BOOK REVIEW: The Coming Convergence by Stanley Schmidt

The Coming Convergence - Stanley SchmidtThe Coming Convergence by Stanley Schmidt, PhD

Prometheus Books, April 2008; 275pp; $27.95 RRP – ISBN13: 9781591026136

The Coming Convergence nestles at the better (i.e. not too sensational) end of the pop-science niche, and could easily be strap-lined as “a beginner’s guide to the singularity”. Schmidt’s degree in physics means he’s no stranger to the scientific method, but his twenty-five years as editor of Analog Science Fiction Magazine suggests he should have a pretty decent grasp of how to make science into a story that’s engaging to read. I don’t doubt he has; what I do doubt, with hindsight, is my suitability as a reviewer for this book.

My problem with The Coming Convergence is that – at the risk of sounding conceited – I know it all already, and I expect the vast majority of Futurismic‘s readership do too. We’ve heard of compound exponential change, we read daily reports on previously disparate technologies coming together to create something new and unexpected… it’s our daily bread, pretty much. And it’s also the central concept behind The Coming Convergence, which illustrates the idea with thoroughly-explained examples of colliding technological threads and a little sprinkle of sf-nal speculation.

In the interests of accessibility, Schmidt predominantly sticks to technologies that even the most non-geeky Boomer will have at least heard of, if not actually encountered, and he maps the developmental arcs of the past onto the near future to give a glimpse of what might be just around the corner. For instance, the first chapter draws a wiggly but cohesive line from the fabric loom to the internet, explaining all the links in the chain, and the new developments that arose at each point to enable that next step to be taken.

Some of the illustrative examples are less successful than others, though. Describing the events of September 11th 2001 as an unforeseen and catastrophic convergence of the technologies of commercial air travel and skyscrapers is a bit like describing a baseball bat breaking a car window as a convergence of the horseless carriage and sports science. Not in any way wishing to downplay the tragedy of the event in question, but September 11th was not a convergence of technologies as much as it was a crude and opportunist hack, and its use as an example initially struck me as a cheap shot at emotional engagement with the subject matter, even though I doubt it was meant as such.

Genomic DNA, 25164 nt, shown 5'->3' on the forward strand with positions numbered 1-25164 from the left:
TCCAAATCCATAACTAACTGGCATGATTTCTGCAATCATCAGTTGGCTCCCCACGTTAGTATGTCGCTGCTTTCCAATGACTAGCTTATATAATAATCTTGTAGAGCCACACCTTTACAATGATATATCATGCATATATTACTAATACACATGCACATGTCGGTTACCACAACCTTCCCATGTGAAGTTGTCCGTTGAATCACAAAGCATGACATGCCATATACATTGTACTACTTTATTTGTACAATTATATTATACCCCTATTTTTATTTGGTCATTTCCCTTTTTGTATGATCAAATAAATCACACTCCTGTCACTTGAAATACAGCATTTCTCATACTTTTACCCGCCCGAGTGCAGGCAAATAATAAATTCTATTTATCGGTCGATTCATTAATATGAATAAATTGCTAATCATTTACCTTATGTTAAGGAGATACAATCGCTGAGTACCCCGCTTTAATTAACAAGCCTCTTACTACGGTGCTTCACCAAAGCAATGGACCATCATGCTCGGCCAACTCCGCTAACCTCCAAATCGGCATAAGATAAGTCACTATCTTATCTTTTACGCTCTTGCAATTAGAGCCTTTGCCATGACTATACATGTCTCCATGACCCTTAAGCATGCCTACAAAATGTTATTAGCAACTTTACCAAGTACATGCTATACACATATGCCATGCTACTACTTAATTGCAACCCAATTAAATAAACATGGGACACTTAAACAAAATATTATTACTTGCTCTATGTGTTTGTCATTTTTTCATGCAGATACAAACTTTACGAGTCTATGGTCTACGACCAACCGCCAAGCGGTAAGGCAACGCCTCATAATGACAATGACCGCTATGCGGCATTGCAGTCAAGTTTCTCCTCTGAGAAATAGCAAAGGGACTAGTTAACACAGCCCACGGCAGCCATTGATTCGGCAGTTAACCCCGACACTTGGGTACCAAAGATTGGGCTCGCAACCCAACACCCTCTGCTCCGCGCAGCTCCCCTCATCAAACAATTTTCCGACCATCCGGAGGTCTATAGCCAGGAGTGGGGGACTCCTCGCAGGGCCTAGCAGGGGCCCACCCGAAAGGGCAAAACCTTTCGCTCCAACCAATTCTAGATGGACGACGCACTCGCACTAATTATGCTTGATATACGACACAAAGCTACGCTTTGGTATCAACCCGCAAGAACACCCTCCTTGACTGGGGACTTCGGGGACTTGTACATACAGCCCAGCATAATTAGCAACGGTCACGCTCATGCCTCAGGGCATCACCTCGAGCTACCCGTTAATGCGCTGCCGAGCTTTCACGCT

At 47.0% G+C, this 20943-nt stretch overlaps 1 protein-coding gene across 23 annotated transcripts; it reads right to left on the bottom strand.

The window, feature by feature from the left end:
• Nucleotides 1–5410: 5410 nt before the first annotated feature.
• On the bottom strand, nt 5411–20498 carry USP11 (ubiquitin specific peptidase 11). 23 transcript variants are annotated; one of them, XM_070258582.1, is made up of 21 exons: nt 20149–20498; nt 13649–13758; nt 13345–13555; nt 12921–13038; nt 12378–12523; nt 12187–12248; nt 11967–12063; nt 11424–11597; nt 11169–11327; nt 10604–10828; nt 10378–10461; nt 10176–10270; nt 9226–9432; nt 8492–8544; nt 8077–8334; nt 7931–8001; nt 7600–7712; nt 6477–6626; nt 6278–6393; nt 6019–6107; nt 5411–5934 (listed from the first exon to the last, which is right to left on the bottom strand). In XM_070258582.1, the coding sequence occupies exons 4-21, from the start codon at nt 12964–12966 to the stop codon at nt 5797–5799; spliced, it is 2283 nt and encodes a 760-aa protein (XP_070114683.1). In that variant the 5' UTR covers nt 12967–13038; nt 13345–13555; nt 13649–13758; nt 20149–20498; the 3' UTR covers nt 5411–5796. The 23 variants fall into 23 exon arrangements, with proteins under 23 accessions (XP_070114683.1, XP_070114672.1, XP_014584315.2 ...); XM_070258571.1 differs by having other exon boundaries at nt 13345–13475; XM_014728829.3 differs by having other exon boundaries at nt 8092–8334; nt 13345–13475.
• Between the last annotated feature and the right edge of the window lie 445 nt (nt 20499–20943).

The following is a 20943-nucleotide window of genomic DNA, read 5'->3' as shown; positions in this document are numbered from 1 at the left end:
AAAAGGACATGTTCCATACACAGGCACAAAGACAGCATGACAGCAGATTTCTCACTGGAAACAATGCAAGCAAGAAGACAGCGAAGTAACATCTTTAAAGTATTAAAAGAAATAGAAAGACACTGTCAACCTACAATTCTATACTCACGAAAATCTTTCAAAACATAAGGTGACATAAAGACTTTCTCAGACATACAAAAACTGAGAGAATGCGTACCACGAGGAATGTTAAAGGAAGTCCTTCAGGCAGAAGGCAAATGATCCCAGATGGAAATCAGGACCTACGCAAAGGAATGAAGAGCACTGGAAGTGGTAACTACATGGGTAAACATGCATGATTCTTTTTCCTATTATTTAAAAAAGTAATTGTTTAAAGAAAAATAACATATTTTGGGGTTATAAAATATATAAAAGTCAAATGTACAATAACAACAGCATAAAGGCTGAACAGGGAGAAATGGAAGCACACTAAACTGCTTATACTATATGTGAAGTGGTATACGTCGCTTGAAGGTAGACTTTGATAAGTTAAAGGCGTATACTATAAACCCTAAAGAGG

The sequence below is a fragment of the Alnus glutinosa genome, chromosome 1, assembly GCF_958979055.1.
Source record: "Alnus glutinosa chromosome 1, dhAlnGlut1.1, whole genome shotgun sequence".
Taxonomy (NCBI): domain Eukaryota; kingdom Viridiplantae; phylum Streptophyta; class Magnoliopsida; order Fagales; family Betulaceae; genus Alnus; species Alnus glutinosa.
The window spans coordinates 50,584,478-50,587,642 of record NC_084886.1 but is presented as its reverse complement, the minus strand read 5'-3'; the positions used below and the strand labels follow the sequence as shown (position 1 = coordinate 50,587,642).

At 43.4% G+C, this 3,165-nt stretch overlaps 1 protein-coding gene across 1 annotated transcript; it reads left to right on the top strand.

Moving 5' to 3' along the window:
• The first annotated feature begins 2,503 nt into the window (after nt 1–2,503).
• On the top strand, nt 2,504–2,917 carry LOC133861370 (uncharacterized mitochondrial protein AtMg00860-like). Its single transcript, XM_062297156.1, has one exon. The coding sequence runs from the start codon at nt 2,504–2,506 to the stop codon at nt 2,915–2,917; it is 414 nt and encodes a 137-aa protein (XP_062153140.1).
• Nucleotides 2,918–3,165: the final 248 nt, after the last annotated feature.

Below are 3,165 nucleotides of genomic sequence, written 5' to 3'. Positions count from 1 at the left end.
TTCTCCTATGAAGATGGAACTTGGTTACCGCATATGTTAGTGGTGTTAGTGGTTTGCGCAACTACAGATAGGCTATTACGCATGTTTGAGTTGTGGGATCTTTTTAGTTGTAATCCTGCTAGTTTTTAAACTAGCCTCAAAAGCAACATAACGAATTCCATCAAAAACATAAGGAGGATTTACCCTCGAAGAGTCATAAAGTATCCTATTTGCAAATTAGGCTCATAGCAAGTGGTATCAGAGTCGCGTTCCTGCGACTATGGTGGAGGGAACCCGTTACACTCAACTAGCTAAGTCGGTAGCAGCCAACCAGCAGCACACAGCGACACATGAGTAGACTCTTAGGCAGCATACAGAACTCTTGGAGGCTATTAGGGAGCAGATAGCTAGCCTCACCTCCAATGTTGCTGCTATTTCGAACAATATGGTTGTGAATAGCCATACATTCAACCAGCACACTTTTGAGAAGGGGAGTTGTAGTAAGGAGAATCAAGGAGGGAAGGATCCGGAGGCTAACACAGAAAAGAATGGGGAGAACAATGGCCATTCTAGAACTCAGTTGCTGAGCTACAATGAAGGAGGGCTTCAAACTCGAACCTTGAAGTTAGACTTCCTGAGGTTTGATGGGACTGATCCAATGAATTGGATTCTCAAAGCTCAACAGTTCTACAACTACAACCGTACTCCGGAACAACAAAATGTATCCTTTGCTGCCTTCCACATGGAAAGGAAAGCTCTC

But we should rest my gripes aside because, as already mentioned, The Coming Convergence is not aimed at people like me. And the people at whom it is aimed (or, at least, those I believe would most enjoy and benefit from it) will be given lucid and simple explanations of the last few hundred years of technological development – sufficient to allow them to start seeing the bigger picture that Schmidt is trying to sketch out.

Of course, the picture in question is hard to draw because it is inherently speculative, and it hinges on the notion that we just don’t know what will emerge next from the merging of technological streams. When I described it as “the beginner’s guide to the singularity”, I purposefully avoided capitalising the S-word, because Schmidt isn’t preaching the transhuman rapture (although it gets mentioned in passing as a possibility). The Coming Convergence maps the singularity as a cultural conceptual blindspot – that point just beyond our temporal noses at which we fail to be able to predict likely outcomes with any solid sense of certainty; although the former is arguably a literary metaphor for the latter, they are two very different things.

And the latter makes a lot of sense if you’re plugged into the flow of change, as Futurismic endeavours to accomplish for its readers (and its writers). The Coming Convergence charts that river for the person who’s still a bit intimidated by the rapidity of technological change, but who can see that things are changing faster, and who has developed a curiosity about whether that’s a good thing or not… not to mention whether it can be harnessed, slowed or stopped.

In that spirit, Schmidt makes like any good sf author and takes a warts-and-all look at the road ahead of us, very fairly balancing the potential paradises we could build with the extinction events we already threaten to trigger, and highlighting the difficult choices we will have to make in the near future – difficult because we make them blindly, groping forward in the dark in hope of finding the light switch and not treading on the cat. The Coming Convergence is a primer on accelerating technological change and its close relationship to existential risk, and I’d recommend buying a copy for the friend or family member who most often asks you why you still read science fiction despite the complete absence of jetpacks and flying cars from everyday life.